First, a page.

13. I want my husband and I to have time together to talk, watch movies, and go on dates. [This is something that Darwin and I strive to do at least a couple time per week.]
  14. I want my children to have respect for other people and among themselves.
  15. I don’t want my husband to have any vices.
  16. I want my family to be strengthened by the right hand of God.
  17. I want there to be complete peace in my household.
  18. I want there to be sincerity among us if God permits it.


At the end of Gleny’s rather long list, she included a spontaneous written prayer:

Father, you are the King, the All-Powerful, the Worthy, the Faithful. You have never told me that you do not want me in your Kingdom with you. Forgive all of my sins and all the many things that I have done with someone or something. Thank you for forgiving me, Father. Amen.

Update on Jackeline (12) and Josue (7)

In October I wrote of our current period of discernment with Jackeline (age 12) and her special-needs brother Josue (age 7) who have been living with us since January 29th of last year. We will celebrate our 1-year anniversary with them next Friday as we continue to discern the Lord’s plans for their lives – whether we are to be their long-term family or whether they are to return to a blood relative.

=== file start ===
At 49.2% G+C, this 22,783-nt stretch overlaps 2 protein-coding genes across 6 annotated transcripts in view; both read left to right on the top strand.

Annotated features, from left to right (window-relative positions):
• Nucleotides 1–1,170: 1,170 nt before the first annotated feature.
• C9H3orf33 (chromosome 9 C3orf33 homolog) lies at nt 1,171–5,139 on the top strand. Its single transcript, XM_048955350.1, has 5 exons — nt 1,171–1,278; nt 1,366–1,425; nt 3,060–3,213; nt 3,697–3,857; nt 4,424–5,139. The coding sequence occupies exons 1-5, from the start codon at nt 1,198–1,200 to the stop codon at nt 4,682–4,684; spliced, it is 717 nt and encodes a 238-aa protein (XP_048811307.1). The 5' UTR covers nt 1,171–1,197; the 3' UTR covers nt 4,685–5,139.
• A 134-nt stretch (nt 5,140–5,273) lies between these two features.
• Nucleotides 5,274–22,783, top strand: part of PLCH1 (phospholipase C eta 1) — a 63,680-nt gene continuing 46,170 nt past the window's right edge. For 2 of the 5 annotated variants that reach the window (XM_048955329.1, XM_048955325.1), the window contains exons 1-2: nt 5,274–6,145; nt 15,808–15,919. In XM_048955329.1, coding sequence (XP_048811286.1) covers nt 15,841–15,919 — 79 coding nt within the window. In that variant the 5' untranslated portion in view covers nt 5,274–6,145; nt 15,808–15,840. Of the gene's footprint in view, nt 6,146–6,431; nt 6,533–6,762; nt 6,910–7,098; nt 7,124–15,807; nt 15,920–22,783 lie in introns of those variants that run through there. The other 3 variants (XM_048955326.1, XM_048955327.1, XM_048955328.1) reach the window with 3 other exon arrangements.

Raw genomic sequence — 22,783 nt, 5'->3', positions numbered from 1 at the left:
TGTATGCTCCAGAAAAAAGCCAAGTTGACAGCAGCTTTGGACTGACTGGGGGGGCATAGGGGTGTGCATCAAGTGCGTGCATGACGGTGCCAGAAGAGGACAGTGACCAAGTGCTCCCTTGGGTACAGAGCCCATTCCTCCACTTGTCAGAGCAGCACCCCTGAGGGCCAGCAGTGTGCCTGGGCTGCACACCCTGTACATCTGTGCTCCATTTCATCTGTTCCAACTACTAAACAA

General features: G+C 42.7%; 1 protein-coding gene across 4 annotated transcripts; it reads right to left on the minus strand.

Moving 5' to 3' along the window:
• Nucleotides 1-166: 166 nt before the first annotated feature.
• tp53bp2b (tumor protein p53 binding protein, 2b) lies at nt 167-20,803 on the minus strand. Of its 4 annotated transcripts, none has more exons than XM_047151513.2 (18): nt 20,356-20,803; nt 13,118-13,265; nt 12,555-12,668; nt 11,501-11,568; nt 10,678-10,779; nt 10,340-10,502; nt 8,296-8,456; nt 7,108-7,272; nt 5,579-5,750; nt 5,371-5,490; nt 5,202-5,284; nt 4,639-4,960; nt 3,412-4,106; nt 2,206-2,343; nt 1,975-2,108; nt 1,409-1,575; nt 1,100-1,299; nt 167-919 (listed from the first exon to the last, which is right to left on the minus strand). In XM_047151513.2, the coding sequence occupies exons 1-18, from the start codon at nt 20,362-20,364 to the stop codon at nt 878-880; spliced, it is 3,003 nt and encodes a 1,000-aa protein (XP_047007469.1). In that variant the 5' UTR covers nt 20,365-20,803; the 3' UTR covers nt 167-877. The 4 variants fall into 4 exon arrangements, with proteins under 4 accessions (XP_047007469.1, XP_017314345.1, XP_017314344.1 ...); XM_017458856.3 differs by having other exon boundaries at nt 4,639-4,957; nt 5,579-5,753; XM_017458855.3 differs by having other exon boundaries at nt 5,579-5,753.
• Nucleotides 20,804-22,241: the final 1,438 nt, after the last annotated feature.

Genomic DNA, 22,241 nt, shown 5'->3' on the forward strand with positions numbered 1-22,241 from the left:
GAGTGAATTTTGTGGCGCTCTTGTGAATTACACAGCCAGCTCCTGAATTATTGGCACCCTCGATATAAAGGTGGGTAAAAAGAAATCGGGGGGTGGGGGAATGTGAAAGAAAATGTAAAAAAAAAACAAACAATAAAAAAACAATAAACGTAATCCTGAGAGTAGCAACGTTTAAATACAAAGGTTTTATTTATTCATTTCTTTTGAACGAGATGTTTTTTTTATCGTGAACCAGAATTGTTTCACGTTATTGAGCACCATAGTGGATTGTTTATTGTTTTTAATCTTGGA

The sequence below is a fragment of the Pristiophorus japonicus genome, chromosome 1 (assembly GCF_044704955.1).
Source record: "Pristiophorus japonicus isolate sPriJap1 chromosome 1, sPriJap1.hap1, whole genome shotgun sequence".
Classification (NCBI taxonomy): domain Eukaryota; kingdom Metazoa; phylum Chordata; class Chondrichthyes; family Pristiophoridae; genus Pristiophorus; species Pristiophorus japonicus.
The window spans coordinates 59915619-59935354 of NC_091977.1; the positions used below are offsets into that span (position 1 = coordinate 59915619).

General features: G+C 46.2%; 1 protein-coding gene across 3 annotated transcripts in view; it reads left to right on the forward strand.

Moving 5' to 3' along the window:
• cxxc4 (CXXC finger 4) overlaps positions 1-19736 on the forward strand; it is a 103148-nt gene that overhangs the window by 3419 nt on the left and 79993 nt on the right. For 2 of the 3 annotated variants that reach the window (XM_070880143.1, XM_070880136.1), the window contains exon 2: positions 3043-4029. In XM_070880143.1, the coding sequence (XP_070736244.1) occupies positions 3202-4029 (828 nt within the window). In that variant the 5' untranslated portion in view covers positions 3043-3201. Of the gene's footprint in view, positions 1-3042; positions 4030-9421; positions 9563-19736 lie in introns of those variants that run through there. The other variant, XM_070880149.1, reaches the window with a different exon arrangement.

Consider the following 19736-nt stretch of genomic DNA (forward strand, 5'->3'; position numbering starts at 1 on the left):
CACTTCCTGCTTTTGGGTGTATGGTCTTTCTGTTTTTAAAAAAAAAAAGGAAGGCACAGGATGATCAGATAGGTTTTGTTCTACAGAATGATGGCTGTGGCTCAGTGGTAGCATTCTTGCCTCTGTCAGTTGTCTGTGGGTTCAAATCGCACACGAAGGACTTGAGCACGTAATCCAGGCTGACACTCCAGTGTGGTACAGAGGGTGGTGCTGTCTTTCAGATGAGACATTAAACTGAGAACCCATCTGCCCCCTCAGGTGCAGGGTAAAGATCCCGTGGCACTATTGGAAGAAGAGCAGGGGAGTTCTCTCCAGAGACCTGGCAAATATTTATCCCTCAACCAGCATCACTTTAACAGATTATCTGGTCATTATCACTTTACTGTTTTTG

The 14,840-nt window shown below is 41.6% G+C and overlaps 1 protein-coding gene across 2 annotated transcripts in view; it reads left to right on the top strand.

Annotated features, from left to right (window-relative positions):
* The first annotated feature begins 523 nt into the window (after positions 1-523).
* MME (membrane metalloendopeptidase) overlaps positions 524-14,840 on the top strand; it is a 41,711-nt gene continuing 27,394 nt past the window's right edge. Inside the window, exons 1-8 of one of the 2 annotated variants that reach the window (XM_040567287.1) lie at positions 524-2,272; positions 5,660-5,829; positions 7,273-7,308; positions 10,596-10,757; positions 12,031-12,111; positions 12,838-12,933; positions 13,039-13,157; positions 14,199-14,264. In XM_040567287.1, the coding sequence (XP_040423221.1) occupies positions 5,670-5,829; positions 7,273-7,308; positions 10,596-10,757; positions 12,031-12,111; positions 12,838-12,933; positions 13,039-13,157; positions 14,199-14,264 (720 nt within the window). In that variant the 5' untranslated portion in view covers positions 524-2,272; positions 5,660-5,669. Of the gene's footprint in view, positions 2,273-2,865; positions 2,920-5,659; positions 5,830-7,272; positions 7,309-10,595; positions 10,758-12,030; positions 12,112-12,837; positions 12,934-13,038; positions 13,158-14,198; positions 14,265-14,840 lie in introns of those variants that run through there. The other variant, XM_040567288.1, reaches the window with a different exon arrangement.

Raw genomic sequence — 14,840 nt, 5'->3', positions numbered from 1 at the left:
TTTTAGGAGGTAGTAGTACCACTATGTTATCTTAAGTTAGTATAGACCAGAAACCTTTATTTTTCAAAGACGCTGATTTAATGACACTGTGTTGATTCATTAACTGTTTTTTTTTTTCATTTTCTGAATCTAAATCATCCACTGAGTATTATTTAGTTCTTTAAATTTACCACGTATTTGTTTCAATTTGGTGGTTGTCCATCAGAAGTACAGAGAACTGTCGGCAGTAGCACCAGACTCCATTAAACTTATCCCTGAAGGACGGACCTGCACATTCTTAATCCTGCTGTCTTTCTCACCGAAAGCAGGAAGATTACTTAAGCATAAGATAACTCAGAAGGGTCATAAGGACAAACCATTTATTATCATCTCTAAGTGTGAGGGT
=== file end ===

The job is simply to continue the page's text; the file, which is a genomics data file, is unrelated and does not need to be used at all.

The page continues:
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Several weeks ago I had a long meeting with their biological mother and a psychologist from Honduras’ child protective agency to try to hash through the details of whether the mom is (or will be any time soon) ready to receive her children again. To make a long story short, she’s not. We do, however, maintain a very positive and mutually supportive relationship with her, and last month on the kids’ once-a-month visit day with their biological family members, we invited her to a local beach with all 9 of us (Darwin, the 7 kids, and I). It was such a blessing that we can have a ‘family outing’ of such a mixed sort but still with so much joy, love, and encouragement.